Someone Needs To Do The Hard Work

To us (as we’ve mentioned in prior publications) successful investing all comes down to basic probability analysis and, by extension, risk/reward.  The only way we know how to pass judgment on risk versus reward is to relate an investment to its valuation (i.e. is this investment a good deal relative to how good a deal the investment was at various points in the past or to its future prospects?).  There are many ways to gauge value, but for simplicity’s sake, we will use the price-to-earnings (P/E) ratio.  Simply stated, the P/E ratio relates the share price of a company to the earnings it generates.  The higher the P/E ratio, the worse of a value it becomes and the lower the probability becomes that the subject company shares can perform in line with historical norms.  This is a gross simplification of all the variables that go into the P/E and a rigorous company valuation, but the concept helps underscore a point.  The only investors that undertake company valuation analysis are active investors….not passive index or smart beta investors.  Therefore, if fewer and fewer investors are willing to undertake valuation assessments, then who is judging whether a company is overpriced or not?  Clearly, it’s not the index/ETF contingent.  

Ease of Trading ≠ Better Investment Outcomes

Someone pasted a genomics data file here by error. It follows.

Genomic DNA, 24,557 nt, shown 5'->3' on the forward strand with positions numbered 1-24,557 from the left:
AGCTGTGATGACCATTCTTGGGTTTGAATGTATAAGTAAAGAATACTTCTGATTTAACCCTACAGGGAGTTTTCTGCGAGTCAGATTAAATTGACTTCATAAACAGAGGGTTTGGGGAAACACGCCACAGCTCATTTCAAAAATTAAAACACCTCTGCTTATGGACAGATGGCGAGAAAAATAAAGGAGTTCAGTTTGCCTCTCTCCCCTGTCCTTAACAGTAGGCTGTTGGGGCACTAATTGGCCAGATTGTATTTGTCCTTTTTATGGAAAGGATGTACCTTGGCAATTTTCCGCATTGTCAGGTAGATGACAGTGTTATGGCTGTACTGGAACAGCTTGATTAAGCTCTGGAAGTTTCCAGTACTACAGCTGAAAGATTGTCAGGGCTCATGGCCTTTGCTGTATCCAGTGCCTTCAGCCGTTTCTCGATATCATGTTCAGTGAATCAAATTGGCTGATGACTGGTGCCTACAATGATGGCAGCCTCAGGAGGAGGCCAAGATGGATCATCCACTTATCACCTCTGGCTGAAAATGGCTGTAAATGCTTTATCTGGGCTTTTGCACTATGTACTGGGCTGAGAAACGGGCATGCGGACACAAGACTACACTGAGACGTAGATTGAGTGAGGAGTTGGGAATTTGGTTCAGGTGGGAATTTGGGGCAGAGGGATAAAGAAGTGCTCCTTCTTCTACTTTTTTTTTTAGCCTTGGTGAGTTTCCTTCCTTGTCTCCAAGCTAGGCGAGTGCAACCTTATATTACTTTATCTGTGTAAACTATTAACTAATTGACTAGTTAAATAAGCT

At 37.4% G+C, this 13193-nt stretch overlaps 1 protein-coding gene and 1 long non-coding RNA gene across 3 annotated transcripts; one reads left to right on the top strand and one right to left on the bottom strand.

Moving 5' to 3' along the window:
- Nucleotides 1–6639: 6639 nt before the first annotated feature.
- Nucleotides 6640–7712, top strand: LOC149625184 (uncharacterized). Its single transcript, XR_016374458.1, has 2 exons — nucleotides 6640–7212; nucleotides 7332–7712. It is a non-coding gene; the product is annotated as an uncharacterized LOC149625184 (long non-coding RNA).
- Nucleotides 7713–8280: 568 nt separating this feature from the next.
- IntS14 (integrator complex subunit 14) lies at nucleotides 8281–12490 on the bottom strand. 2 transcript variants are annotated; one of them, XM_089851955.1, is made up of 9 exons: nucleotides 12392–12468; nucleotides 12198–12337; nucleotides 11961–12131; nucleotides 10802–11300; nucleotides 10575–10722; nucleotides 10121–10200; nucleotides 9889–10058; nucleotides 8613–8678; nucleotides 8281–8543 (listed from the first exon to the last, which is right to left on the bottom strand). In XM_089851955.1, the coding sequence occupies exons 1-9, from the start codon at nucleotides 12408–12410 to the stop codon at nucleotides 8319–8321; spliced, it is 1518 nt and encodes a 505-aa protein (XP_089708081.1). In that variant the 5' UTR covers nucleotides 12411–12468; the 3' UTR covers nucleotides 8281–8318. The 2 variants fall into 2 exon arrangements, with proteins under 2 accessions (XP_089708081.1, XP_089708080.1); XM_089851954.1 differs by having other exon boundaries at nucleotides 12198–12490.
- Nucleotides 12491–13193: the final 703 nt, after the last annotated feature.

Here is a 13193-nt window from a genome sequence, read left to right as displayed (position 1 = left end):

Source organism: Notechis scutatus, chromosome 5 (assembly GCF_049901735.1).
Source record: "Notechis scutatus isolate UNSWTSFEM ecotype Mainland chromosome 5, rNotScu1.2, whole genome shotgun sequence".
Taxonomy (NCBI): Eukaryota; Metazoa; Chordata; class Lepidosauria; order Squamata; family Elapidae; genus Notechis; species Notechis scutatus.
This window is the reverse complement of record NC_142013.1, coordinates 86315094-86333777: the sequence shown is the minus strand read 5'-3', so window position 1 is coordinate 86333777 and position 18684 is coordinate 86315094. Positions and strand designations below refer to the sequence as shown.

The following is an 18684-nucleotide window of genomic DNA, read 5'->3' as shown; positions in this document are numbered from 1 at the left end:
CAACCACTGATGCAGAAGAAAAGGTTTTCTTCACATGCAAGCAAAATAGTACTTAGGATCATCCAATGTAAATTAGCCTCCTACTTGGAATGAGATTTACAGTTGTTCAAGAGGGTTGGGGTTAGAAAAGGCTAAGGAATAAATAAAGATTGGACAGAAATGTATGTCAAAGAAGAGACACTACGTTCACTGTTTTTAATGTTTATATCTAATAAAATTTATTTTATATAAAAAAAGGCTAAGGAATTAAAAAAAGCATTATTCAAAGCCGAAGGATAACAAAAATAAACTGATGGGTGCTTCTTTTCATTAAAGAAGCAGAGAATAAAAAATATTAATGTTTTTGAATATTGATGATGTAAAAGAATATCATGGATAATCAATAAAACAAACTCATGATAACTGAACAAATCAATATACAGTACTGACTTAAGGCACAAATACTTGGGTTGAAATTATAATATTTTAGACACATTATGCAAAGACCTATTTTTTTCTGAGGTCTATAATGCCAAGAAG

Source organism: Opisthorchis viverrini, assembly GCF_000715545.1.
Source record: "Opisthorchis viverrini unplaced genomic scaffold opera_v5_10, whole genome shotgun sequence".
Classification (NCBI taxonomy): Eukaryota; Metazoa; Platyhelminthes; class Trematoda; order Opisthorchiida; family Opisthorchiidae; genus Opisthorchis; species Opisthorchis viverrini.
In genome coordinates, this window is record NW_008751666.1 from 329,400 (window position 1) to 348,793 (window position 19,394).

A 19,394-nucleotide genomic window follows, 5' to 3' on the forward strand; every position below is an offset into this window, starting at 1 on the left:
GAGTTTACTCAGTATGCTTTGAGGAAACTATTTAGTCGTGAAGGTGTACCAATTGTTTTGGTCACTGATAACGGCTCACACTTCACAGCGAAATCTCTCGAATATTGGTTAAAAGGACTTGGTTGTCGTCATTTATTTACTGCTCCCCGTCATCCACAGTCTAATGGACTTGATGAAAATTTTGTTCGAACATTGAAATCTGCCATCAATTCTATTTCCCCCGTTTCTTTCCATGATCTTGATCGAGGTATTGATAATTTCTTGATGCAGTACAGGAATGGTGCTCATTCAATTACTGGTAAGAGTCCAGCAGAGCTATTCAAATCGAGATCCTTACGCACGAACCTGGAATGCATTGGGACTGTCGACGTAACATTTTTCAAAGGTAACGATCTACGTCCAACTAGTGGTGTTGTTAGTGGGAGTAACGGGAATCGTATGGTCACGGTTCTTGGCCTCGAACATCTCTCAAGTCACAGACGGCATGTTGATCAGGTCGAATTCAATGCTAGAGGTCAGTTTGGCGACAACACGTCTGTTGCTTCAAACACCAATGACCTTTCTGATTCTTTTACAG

Just because you can trade an ETF (buy or sell) intraday, whenever you feel like it, doesn’t mean that this liquidity is a good attribute.  In fact, Gratus (and others like Credit Suisse Global Strategist Michael Mauboussin) would argue that the more liquid an investment, the more likely it is that an investor will trade that investment.  This is partly due to loss aversion, whereby losses that an investor experiences (whether realized or unrealized) feel three times worse than gains of an equal amount.  Behavioral psychologists Daniel Kahneman and Amos Tversky documented this concept (known as prospect theory) in their academic paper.[3]

Leaving loss aversion aside, buying a low cost index ETF does not guarantee a good investment outcome because the purchase of an ETF implicitly involves investment decisions to include what size companies to purchase (small v. large), where those companies should be domiciled (US v. international), type of company to be purchased (growth v. value), currency exposure, % weighting in the portfolio (overweight v .underweight), among others.

Next, there are instances of equity index /ETFs that actually trade at premiums to the companies within the index they are replicating.  In this way, investing in these select ETFs means you are paying more than you would if you were to buy the underlying constituents.  This is not supposed to happen in an ETF.  Admittedly, this doesn’t happen very often, but when it does (as was the case with the Van Eck Junior Gold Miners) it makes news as the ETF marketing machines have placed considerable emphasis on minimal premiums and low cost.